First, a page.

The report will be built around the objectives of this long-term campaign and will highlight the evolution over time of these different KPIs (month after month, quarter after quarter, etc.).

You can also incorporate a competitive benchmark to compare your influencer strategy with other players in your market.

The benefit of a time period report, as opposed to a campaign report, is that sometimes we won’t see all the results of a campaign until much later down the line.

What metrics to include in your report

  • Detailed analysis of each influencer: number of posts, true reach, engagement rate
  • Analyse specific posts by engagement, sales etc.
  • Analyse audience reached: age, location, gender and interests
  • Analysis of the mentions generated: key trends, sentiment, increase in mentions
  • Comparison: to a past period, to a competitor, to a similar campaign
report influencers campaign

Bonus Extra: Access this free eBook on The State of Influencer Marketing for even more industry insights. 

6. Learn for your next campaigns

Analysing your influencer campaigns should allow you to create an action plan to optimise your communications strategy. Here are some examples of lessons to be learned:

Effective content for your audience

Influencers in your industry know what kind of content will resonate with your audience. Pay special attention to the content they offer you as part of your campaign.

Once the campaign is over, identify the publications that have generated the most reactions, and get inspired for your own content strategy.

The most engaging influencers

By analysing the impact of each influencer during your campaign, you will be able to determine which ones were most effective.

You can then focus on these influencers and build long-term relationships with them.

Discovery of new ambassadors

If your campaign is effective, it will generate mentions and comments. Scan the profiles of people who have mentioned you, you may find your next ambassadors!

7. Final thoughts

When creating your reports, don’t forget to analyse a range of metrics. Keep influencer fraud in the back of your mind. This is where influencers fake followers & engagement.

“There are literally thousands of influencers who are making a full-time living out of creating the appearance of having a big audience when in several cases 95% of their engagement is fake,” Bartlett said. “In real terms, you’re paying $1,000 to get 1,000 people to act, but really if I only get 50 people to act I’m stealing $950.”  says Social Chains CEO, Steve Bartlett.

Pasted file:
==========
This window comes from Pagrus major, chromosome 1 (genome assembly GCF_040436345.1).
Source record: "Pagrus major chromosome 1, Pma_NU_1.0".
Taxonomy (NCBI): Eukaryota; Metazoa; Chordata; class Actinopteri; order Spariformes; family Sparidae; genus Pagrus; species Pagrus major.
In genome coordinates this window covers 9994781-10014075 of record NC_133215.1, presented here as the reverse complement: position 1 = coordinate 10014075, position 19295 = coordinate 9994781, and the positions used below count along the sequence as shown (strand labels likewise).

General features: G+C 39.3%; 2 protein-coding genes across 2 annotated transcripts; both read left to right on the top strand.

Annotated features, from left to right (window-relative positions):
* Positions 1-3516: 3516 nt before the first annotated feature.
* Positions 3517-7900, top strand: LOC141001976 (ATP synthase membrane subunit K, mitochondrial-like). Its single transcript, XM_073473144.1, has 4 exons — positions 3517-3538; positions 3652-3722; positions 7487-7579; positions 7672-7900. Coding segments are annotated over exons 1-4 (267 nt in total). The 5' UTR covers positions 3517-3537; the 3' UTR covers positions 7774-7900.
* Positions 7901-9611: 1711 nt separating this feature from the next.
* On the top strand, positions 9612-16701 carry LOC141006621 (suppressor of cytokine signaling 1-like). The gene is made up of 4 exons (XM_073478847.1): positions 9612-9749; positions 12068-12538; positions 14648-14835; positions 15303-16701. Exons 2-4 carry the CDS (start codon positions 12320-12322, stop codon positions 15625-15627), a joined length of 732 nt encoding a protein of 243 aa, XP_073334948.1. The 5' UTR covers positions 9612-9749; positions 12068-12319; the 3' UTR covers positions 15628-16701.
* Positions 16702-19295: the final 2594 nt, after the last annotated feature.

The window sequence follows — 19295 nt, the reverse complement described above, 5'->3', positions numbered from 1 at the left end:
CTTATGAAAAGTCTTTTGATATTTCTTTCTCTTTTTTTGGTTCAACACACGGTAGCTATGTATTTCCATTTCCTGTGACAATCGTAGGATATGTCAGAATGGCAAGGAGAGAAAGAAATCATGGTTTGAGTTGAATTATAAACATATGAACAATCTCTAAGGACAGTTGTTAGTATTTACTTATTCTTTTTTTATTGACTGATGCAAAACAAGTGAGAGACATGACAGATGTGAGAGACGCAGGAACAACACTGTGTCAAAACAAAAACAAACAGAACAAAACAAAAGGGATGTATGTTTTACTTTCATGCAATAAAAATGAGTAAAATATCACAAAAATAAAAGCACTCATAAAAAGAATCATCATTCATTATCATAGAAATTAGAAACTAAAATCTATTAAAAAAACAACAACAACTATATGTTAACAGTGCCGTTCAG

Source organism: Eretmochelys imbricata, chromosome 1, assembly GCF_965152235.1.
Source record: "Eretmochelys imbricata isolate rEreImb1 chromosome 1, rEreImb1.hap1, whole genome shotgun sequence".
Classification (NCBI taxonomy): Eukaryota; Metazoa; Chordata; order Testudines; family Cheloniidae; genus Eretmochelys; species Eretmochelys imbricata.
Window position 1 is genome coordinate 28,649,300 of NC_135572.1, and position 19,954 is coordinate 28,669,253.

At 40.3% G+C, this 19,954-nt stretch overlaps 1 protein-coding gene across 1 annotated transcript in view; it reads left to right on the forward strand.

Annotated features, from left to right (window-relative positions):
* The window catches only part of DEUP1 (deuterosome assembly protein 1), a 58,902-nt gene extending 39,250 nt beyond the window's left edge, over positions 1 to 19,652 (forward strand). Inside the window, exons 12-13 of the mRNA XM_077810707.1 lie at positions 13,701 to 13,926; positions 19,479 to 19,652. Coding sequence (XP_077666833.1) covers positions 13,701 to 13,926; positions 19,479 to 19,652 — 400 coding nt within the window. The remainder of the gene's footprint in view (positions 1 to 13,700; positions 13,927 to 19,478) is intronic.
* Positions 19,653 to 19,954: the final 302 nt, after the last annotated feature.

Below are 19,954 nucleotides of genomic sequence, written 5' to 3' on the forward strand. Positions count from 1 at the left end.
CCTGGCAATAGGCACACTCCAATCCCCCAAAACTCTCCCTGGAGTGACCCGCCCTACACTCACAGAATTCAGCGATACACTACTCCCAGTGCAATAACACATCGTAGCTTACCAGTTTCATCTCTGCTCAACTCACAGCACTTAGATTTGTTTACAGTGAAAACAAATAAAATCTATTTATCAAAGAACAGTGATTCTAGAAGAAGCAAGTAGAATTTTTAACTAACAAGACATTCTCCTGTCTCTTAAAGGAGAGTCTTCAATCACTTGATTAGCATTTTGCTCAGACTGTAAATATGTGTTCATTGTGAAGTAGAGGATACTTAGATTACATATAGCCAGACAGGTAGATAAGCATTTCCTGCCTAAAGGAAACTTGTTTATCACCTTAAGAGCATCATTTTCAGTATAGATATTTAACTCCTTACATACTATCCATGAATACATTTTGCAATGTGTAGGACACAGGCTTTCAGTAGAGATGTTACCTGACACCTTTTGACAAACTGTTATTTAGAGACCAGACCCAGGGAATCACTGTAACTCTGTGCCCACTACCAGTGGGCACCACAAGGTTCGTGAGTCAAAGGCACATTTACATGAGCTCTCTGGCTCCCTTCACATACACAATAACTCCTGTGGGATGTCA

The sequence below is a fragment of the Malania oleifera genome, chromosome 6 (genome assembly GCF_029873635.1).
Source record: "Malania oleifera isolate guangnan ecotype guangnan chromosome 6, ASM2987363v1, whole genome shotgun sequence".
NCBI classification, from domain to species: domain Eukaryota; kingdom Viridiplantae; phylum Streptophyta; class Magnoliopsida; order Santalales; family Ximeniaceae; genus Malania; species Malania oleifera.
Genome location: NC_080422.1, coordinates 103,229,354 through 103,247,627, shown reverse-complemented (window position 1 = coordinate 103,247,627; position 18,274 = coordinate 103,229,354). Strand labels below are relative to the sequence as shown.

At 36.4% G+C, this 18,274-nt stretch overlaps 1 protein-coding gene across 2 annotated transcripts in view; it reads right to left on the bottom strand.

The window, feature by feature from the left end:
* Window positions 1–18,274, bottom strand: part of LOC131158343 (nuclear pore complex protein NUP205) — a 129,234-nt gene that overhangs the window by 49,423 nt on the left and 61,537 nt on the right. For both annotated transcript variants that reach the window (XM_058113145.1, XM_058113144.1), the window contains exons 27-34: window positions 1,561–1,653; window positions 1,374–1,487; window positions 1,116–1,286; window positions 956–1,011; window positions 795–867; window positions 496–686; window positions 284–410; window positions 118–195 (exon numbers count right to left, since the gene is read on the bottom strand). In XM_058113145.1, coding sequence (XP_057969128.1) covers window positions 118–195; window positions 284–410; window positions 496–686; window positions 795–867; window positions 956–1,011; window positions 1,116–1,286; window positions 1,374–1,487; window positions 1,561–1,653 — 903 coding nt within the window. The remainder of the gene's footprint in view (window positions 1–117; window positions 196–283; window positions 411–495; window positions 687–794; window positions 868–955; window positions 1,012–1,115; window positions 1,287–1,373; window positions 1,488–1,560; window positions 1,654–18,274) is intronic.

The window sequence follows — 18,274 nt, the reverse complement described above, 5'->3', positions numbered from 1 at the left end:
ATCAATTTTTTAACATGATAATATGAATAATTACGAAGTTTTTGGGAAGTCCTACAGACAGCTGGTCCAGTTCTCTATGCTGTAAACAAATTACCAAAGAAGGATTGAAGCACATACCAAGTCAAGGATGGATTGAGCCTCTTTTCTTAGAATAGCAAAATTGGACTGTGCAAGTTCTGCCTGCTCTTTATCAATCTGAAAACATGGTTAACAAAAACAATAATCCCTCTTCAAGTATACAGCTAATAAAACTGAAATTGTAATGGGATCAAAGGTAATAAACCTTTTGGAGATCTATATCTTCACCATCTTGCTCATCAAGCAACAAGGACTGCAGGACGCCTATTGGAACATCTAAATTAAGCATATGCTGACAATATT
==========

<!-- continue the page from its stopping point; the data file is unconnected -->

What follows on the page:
Make sure you are blending a range of metrics based on your objectives to ensure accurate reporting.

Contrary to what one might think, it is quite possible (and simple) to estimate the impact and return on investment of influence marketing. The key is to focus on the important indicators for your business, and serve you this as a springboard for your next campaigns!

The Top 5 PR Campaigns of 2018

2018 was a banner year for brands who were able to think outside the box when it came to their PR campaigns.

Those that constructed PR campaigns that looked beyond advertising and considered how the campaign would play with the media were able to leverage their efforts to score some big wins in earned coverage.

The Top PR Campaigns of 2018

1. easyJet

Female empowerment was a thread in several of this year’s top campaigns.

Our first example? easyJet worked to inspire more girls to become airline pilots.

They developed their PR campaign based on research that shows childhood role models are crucial in inspiring young people to consider a piloting a career.

The company shot a short film recreating the scene from the Leonardo DiCaprio film, “Catch Me If You Can.” The daughter of a real easyJet captain, Hannah Revie, portrayed the DiCaprio character. She’s flanked by an entourage of boys (also played by children of easyJet’s staff) acting as members of the cabin crew.

Currently, only 5% of all pilots worldwide are female. easyJet has set a target for 20% of new pilots joining the airline to be women by 2020.

Burger King

Burger King is another example of a brand embracing women as part of its strategy in 2018.

To help commemorate the passing of a law allowing women in Saudi Arabia to drive, Burger King offered a free Whopper sandwich for every woman who visited one of its drive-throughs behind the wheel. The sandwiches sported a wrapper printed with the phrase, “Celebrating our driving women,” in both English and Arabic.

Beyond the WhoppHER effort, Burger King has had a number of successful campaigns in 2018. From its AI ads to its Whopper Neutrality campaign, the brand is seemingly everywhere. The ad campaigns drive media coverage, as well, with the brand appearing in publications from USA Today to Fortune to Food & Wine.


Domino’s changed up its PR strategy when it developed its Paving for Pizza campaign. Adopting a corporate social responsibility (CSR) approach, the brand was able to score major media coverage for its initiative to pave potholes and improve the communities of consumers who have pizza delivered to their homes.

“The loose connection between roads and pizza delivery is just enough to give Domino’s justification to engage in a major campaign to demonstrate the company’s social conscience,” says The Guardian.

Bud Light

In an unprecedented move, Bud Light set up “victory fridges” in 10 bars around Cleveland. The refrigerators were stocked with Bud Light – and were to remain locked until the Cleveland Browns won a game during the 2018 football season.

Estimates were that the effort cost the company less than $6,000. The social media buzz alone more than covered the cost. There was significant media coverage in many top-tier publications, making this campaign a winner in more ways than one.

Here we see that Bud Light has enjoyed a streak of positive sentiment for the campaign in related news coverage.

Bud Light - Best PR Campaigns of 2018 - Meltwater Africa Blog


Virgin Trains

To appeal to millennials, Virgin Trains developed its #Avocard campaign, which was a hit on social media while earning more than 100 pieces of media coverage for the brand.

When many passengers in their mid- to late-20s were shut out of purchasing a “millennial railcard,” which was to provide a discount on British rail travel, Virgin Trains launched its #Avocard. These passengers could bring an avocado to the ticket office to receive a discount.